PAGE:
1. David, you've done your research, and I'm persuaded that you've nailed it. It looks like the key is that the Republicans in this case used copyrighted material to poke fun at someone other than the copyright-holder.

    2. To repeat - Carole King, not James Taylor, wrote "You've Got a Friend." Taylor can sue on the basis of his performance copyright, but King probably has the stronger claim.

    3. Rather than calling on the Republicans to take the ad down, I'd call on King and Taylor to leave well enough alone. This is still political speech, and it would be a shame for anyone to invoke copyright law in a way that stifles the conversation.

    • Horse feathers

      "Leave well enough alone"?

      This ad flagrantly steals James Taylor's intellectual property (it is, after all, his voice, not Carole King's, that they chose to use).

      I guess that when looters "liberated" merchandise from broken storefronts during the long hot summers of the late sixties (after the MLK assassination), that was "political" speech as well, right?

      Whoever bought, produced and distributed this garbage is, simply, scum. Defend them if you will, but then don't get your panties in a wad when I call you scum as well for attempting this lame defense of it.

      • Ha

        I'm certainly not going to get my panties in a wad over someone who doesn't post under his real name.

        • Because it's not the idea, the logic, the rhetoric that's important

          it's the name of the meatbag making the claim?


        • Silly ad-hominem

          I have no idea who "dkennedy" claims to be. You offer comments under a handle that could be anybody. You offer no biographical information to identify yourself.

          You might be "David Kennedy" of Harvard. You might be "Danny Kennedy" of "Sungevity" — blogger on the San Francisco Chronicle site. You might be "Dave Kennedy", owner of "D. Kennedy Construction", in the Seattle area. You might be the "David Kennedy" of, a self-described "Book-log" — and any combination of those "DKennedy" identities might be the same person.

          You might also be somebody posing as any of the above. You might be somebody who hacked into an account set up by any of the above.

          Here, you are the "dkennedy" who blogs on BMG — no more, no less, and no more or less authentic than the "BrooklineTom" who blogs here, the "stomv", the "liveandletlive", the "MiracleGirl", the "JohnD", or even the "lasthorseman" who blog here.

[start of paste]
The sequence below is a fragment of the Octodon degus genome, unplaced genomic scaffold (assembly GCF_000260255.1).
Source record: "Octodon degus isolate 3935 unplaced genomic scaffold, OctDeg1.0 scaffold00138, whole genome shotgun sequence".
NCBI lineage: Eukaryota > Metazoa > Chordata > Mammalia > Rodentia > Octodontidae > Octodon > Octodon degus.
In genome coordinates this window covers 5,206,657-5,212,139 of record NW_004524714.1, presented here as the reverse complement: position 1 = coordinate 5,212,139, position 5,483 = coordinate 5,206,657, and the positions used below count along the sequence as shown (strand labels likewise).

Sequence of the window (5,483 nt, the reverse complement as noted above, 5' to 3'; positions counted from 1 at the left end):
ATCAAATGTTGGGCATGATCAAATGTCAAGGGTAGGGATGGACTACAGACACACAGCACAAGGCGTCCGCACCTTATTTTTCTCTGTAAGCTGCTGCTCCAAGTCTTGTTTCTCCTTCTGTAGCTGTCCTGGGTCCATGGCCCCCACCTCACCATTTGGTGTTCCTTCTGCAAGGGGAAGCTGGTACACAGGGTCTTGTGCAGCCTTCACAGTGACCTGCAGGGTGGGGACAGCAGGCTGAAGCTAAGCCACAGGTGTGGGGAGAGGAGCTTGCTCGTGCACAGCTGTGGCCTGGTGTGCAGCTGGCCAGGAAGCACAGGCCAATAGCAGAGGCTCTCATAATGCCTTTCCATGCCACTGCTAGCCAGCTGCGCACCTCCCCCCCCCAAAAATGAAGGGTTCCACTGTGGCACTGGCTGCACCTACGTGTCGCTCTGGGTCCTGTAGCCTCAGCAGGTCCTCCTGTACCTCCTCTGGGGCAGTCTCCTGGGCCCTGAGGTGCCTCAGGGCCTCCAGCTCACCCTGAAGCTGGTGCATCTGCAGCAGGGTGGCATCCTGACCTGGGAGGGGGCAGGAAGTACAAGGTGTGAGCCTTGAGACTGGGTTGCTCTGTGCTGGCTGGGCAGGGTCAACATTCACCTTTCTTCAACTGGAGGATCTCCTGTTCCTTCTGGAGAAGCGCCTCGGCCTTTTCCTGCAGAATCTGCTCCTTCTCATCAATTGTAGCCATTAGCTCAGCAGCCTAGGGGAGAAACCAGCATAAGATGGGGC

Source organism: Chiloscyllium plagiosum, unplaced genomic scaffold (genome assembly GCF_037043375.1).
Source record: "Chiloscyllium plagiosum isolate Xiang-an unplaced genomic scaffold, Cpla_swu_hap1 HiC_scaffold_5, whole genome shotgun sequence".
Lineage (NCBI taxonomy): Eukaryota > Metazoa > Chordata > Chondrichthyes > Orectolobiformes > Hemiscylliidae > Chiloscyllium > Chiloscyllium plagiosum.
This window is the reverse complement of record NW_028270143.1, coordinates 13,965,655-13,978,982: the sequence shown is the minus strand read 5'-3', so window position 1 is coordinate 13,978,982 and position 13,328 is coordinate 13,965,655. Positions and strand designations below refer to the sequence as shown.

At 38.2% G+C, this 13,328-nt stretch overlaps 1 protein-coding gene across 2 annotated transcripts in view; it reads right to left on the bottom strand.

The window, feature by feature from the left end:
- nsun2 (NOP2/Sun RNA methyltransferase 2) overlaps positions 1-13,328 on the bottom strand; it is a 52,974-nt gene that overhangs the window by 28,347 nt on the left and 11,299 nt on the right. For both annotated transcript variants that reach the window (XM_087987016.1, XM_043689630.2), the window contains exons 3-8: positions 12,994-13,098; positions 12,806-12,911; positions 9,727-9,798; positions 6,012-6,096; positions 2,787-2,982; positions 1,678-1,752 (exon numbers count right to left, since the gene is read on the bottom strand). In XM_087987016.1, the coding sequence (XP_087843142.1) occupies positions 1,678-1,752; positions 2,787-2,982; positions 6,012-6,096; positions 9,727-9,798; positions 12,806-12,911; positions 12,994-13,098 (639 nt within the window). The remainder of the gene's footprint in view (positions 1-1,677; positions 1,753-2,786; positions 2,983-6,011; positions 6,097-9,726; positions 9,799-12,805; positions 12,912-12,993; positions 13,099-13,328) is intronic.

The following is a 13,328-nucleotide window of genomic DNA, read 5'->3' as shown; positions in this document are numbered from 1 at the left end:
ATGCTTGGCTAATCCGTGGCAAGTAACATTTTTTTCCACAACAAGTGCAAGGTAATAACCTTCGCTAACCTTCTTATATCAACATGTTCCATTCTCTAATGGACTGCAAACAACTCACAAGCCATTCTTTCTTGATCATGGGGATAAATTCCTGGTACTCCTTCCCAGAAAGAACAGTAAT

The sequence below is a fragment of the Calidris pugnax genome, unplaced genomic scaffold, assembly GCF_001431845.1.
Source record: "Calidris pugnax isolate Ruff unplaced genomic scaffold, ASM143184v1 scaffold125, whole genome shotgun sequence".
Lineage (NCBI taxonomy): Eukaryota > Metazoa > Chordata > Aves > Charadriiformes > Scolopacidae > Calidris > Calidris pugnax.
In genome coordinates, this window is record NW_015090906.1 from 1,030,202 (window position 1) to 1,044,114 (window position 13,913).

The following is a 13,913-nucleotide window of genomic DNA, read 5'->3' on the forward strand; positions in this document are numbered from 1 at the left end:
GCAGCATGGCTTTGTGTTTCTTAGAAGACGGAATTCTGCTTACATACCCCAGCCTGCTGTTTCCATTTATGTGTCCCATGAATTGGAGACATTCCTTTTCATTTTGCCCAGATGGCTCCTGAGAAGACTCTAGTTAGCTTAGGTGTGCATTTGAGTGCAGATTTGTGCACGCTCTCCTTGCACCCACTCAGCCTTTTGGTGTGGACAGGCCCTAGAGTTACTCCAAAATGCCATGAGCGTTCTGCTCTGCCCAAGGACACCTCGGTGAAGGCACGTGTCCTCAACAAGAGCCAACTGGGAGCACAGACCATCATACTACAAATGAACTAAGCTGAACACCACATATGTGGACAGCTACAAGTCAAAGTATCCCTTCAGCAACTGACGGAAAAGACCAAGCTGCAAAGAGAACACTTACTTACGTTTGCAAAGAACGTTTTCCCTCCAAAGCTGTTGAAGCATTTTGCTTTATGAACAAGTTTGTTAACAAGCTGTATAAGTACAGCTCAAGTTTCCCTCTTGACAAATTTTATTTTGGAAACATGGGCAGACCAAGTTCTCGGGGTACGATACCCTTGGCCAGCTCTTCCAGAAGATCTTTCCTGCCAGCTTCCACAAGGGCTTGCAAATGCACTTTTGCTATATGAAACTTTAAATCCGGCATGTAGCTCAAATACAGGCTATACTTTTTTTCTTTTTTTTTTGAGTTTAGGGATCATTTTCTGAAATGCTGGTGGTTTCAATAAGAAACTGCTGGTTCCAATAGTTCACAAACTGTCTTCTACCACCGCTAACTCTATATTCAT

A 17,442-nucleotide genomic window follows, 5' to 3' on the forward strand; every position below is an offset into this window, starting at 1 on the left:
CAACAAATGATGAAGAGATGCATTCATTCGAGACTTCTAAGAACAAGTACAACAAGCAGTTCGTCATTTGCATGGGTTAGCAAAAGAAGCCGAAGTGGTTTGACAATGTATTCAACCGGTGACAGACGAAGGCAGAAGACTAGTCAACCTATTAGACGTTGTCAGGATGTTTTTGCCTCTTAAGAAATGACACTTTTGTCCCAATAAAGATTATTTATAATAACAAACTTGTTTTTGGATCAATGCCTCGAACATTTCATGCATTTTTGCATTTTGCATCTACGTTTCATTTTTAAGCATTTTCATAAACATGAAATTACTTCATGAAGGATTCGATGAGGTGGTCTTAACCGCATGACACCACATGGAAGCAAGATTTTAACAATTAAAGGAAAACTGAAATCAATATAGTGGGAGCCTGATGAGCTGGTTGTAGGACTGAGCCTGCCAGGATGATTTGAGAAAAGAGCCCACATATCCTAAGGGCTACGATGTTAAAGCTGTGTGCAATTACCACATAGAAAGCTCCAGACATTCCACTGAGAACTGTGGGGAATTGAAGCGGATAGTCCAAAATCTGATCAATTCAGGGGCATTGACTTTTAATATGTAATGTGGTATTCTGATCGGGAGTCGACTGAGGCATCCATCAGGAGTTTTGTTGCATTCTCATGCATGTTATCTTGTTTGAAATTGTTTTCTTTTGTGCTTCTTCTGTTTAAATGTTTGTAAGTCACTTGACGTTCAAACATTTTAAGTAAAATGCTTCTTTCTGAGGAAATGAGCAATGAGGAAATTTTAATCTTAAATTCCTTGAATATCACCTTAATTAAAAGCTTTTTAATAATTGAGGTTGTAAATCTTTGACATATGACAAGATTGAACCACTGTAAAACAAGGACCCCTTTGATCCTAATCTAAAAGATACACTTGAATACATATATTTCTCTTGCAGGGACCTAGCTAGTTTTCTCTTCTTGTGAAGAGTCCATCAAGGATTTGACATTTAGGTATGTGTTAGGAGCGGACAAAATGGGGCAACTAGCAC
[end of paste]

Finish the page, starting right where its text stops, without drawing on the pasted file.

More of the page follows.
The point of this medium is that you are whomever the sum total of your comments here make you.

          Not all of us are in a professional or personal situation where posting under our "real name" is possible or preferable. Some of us have spent enough time using the web to have insight into the strengths, weaknesses, and consequences (both intended and unintended) if using our real name.

          If you have the journalistic insight that you apparently claim, then you should also have some insight into the many and deep issues involving pseudonyms, sources, and personal identity.

          Disagree with me as forcefully as you like, that's what a place like this is for. But please spare all of us the silly ad hominem snark.

          • I am Dan Kennedy

            I blog at Media Nation. Here's my bio:


            You are BrooklineTom. You call people "scum" without telling us who you are.

            • So be it

              The often scathing commentary of "Mark Twain" is not diminished because the author was actually Samuel Clemens.

              I wrote:

              Whoever bought, produced and distributed this garbage is, simply, scum. Defend them if you will, but then don't get your panties in a wad when I call you scum as well for attempting this lame defense of it.

              I don't care what blog you write, where you teach, or what you teach.

              I wrote that "whoever bought, produced and distributed this garbage is scum." I stand by those words.

              When you defend scum, you become scum.

              That remains true whoever you are and whoever I am.

              • An excellent example

                Because everyone knew that Mark Twain was Samuel Clemens. It was a marketing maneuver, not an attempt to hide his identity. I think Dan Gillmor puts it well: